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Spanish Validation of A New and Advanced Test of Theory of Mind: Kaland's Stories From Everyday Life

Friday, 3 May 2013: 14:00-18:00
Banquet Hall (Kursaal Centre)
O. Puig Navarro1, S. Lera Miguel2, M. J. Rosa3, J. Castro-Fornieles4, N. Kaland5 and R. Calvo Escalona4, (1)SGR 1119, Barcelona, Spain, (2)Child and Adolescent Psychiatry and Psychology Department, Hospital Clinic of Barcelona, Barcelona, Spain, (3)Fundació Clínic per la Recerca Biomèdica, Barcelona, CAT, Spain, (4)Child and Adolescent Psychiatry, Hospital Clinic of Barcelona, Barcelona, Spain, (5)Department of Sicial Sciences, Lillehammer University College, Lillehammer, Norway
Background: One of the most salient characteristics of Autism Spectrum Disorders (ASD) is their failing to attribute mental states to themselves and others. There are some useful instruments to assess Theory of Mind (ToM) (Abell, 2000; Baron-Cohen, 1997) but often subjects with high functioning ASD (HF-ASD) find easy to pass second-order tasks. Among the most recent instruments developed to evaluate “advanced” ToM tasks there is the Kaland’s Stories from Everyday Life (SEL) test (Kaland, 2002). This battery includes the ToM elements in a naturalistic story context. Children and adolescents with Asperger Syndrome performed worse than their matched controls to impute mental states in this test and needed more prompt questions and required more time to complete the tasks (Kaland, 2002, 2007).

Objectives: To validate a brief version of the SEL in a Spanish sample of HF-ASD children and adolescents and to compare with a group of healthy comparison controls (HC).

Methods: Participants were 27 HF-ASD participants (mean age=12.23±2.8) and HC (mean age=13.75±2.89) males. All patients fulfilled ASD criteria on DSM-IV. Exclusion criteria included an IQ<70, an active psychopathological condition and severe neurological or medical disorders.The SEL were translated into Spanish, it were back-translated into English and received the approval of the author. The research team systematized the scoring procedures and wrote a manual with the administration and scoring instructions. The evaluator read the 13 different types’ stories and formulate control questions to check the verbal comprehension and two central questions to test participants’ ability to infer physical (PI) and mental states (MI) from the story context. Prompt questions (PQ) were given if an incomplete answer was provided. The reaction time was recorded before (RT) and after all prompt questions (RTPQ). There was a second evaluator who was blind to the status of the subjects. Measures of verbal IQ and severity of ASD symptoms were registered.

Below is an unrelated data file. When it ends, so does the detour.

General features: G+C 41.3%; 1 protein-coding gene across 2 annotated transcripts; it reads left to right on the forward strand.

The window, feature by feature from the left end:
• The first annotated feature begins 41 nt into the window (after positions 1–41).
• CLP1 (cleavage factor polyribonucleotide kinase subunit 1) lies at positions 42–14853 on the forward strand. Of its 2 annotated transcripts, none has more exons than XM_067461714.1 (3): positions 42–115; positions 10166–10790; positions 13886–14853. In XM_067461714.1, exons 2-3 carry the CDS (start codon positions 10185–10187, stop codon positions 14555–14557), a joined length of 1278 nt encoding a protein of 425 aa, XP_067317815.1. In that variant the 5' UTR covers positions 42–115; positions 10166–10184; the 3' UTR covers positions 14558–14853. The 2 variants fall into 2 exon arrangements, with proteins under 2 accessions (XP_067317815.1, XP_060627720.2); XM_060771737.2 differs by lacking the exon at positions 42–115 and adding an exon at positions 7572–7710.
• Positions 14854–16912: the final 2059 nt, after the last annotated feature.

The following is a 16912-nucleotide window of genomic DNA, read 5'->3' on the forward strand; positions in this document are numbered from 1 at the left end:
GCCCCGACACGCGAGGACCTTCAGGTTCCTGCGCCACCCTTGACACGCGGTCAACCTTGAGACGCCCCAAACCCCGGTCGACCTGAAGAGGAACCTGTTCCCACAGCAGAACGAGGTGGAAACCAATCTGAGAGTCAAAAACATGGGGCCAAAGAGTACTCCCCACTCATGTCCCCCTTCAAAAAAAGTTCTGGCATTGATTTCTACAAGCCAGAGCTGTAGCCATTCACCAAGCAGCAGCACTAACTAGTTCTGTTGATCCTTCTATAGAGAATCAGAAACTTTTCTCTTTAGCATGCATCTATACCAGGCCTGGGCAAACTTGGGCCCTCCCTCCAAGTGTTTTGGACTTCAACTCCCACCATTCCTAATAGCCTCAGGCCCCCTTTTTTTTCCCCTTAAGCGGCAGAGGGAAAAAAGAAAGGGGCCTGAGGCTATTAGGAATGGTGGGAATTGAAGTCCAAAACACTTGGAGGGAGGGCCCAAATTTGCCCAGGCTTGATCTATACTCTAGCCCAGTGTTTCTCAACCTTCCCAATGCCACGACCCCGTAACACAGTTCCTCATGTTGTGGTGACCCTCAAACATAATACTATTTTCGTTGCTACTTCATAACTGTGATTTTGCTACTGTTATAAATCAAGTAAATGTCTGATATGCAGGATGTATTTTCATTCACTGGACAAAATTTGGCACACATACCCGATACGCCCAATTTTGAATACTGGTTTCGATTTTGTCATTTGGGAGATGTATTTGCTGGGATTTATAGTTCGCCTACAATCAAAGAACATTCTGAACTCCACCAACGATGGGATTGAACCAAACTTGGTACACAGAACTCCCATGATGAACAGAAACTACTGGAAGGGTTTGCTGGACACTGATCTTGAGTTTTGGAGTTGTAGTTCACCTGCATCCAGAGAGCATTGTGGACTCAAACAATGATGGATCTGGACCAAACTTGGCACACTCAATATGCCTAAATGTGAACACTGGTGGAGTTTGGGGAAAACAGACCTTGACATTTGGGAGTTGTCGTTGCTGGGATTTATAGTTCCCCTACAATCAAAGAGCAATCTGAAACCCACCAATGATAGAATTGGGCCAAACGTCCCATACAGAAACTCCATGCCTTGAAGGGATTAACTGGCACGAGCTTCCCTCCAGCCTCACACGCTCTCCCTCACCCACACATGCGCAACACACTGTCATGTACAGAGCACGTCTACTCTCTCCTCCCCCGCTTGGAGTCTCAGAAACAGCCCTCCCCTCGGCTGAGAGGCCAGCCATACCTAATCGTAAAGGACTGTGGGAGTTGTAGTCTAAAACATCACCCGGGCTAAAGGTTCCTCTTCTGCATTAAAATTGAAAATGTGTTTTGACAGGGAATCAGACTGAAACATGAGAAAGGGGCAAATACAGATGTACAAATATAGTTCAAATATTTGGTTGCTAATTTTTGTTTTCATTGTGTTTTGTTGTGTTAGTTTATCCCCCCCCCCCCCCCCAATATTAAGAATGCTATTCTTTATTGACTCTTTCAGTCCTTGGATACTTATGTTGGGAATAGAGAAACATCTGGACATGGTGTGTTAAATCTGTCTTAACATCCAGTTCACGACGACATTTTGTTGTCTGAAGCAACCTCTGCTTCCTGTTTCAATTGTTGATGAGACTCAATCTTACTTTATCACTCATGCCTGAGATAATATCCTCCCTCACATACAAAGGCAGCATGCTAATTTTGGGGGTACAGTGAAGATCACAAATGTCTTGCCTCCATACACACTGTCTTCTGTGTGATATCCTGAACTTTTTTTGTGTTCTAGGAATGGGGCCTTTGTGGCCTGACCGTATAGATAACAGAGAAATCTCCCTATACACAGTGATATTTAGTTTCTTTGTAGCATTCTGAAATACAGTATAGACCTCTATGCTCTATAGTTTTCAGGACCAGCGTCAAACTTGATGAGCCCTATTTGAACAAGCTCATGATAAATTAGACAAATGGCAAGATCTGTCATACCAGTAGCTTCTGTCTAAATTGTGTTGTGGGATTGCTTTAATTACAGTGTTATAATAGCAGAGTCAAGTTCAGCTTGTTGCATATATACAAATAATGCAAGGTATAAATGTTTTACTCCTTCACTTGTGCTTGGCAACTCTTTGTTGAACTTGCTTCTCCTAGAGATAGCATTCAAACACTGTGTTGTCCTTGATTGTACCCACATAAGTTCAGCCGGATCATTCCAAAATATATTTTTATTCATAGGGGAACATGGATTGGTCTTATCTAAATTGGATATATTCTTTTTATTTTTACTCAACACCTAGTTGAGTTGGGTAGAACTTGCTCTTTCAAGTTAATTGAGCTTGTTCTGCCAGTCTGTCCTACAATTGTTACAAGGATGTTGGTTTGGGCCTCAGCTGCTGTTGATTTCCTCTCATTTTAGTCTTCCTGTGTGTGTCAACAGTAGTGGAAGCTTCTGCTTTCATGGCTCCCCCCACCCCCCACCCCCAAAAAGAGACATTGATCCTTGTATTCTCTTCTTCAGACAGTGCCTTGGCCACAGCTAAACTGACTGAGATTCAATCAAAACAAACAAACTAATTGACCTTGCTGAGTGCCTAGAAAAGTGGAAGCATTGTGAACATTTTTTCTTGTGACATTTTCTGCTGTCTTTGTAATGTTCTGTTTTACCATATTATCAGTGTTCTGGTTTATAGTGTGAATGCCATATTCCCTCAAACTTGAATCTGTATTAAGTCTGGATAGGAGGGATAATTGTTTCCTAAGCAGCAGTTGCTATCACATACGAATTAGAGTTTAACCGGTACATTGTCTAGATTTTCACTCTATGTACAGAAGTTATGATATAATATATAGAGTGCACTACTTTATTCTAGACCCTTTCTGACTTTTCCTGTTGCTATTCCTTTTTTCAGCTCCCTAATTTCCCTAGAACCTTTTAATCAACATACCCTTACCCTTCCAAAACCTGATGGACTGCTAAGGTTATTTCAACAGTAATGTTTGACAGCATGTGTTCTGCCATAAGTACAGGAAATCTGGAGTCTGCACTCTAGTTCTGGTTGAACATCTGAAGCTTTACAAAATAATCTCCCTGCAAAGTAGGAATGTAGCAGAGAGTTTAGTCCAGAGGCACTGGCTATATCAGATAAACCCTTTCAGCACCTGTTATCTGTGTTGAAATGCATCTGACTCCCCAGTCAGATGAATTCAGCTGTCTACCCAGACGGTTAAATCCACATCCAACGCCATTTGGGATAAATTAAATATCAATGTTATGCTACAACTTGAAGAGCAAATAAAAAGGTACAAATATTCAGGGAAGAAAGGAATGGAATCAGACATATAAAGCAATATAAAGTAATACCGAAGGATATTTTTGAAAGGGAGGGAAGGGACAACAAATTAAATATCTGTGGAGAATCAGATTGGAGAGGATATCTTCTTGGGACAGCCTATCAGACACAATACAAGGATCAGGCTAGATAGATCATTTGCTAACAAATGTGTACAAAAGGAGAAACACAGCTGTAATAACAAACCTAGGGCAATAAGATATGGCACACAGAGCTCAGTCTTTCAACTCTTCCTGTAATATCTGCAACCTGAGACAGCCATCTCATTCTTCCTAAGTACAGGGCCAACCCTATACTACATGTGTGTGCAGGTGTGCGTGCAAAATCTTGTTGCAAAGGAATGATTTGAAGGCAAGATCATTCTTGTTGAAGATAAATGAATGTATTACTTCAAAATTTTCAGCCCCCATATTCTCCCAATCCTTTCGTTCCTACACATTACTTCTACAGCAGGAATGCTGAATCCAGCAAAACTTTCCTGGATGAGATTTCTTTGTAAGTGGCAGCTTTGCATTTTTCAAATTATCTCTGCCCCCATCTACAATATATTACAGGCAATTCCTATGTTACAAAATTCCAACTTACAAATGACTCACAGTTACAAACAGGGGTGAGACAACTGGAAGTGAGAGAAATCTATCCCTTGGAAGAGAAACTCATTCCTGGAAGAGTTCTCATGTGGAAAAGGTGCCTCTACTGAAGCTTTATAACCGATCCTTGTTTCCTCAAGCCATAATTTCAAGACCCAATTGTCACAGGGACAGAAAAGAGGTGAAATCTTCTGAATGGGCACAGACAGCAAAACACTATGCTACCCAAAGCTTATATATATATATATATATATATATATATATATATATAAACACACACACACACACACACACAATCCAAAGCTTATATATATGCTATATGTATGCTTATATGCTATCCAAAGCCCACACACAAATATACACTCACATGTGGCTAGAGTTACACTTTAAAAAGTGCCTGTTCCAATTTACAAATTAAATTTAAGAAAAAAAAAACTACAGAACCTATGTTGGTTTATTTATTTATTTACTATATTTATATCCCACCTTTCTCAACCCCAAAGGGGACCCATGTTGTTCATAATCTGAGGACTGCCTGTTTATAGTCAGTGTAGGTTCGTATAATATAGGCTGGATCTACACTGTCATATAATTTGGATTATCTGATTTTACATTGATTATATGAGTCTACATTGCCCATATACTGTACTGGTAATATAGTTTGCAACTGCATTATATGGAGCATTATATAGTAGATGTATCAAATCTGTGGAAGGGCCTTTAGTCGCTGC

Results: Internal consistency and inter-rater reliability were moderate to high (.60-.90). After covariation for verbal IQ, only the correlation between SCQ and MI emerged (r= -.30, p= .05), indicating that children with high levels of ASD symptoms kept on showing difficulties to infer the mental states in spite of a good verbal competence. PI and MI scores correctly classified 64% (p= .015) to 67% (p= .021) of participants in patients versus control group. When HF-ASD and HC compared controlling for verbal IQ, significant differences emerged in total PI (t=-3.1, p=.004) and MI (t=-2.56, p=.014) raw scores. This result indicated that the higher difficulties of HF-ASD in inferring physical and mental states were not only explicated by their verbal competence but by the clinical diagnostic.

Conclusions: In our Spanish sample, the SEL instrument showed adequate psychometric characteristics and includes an administration manual. Differences between groups were obtained in PI and MI. Children with more severe ASD symptoms kept on showing more difficulties to infer the mental states in spite of a good verbal competence. These preliminary findings suggest that the SEL is useful to evaluate ToM in HF-ASD children and adolescents.

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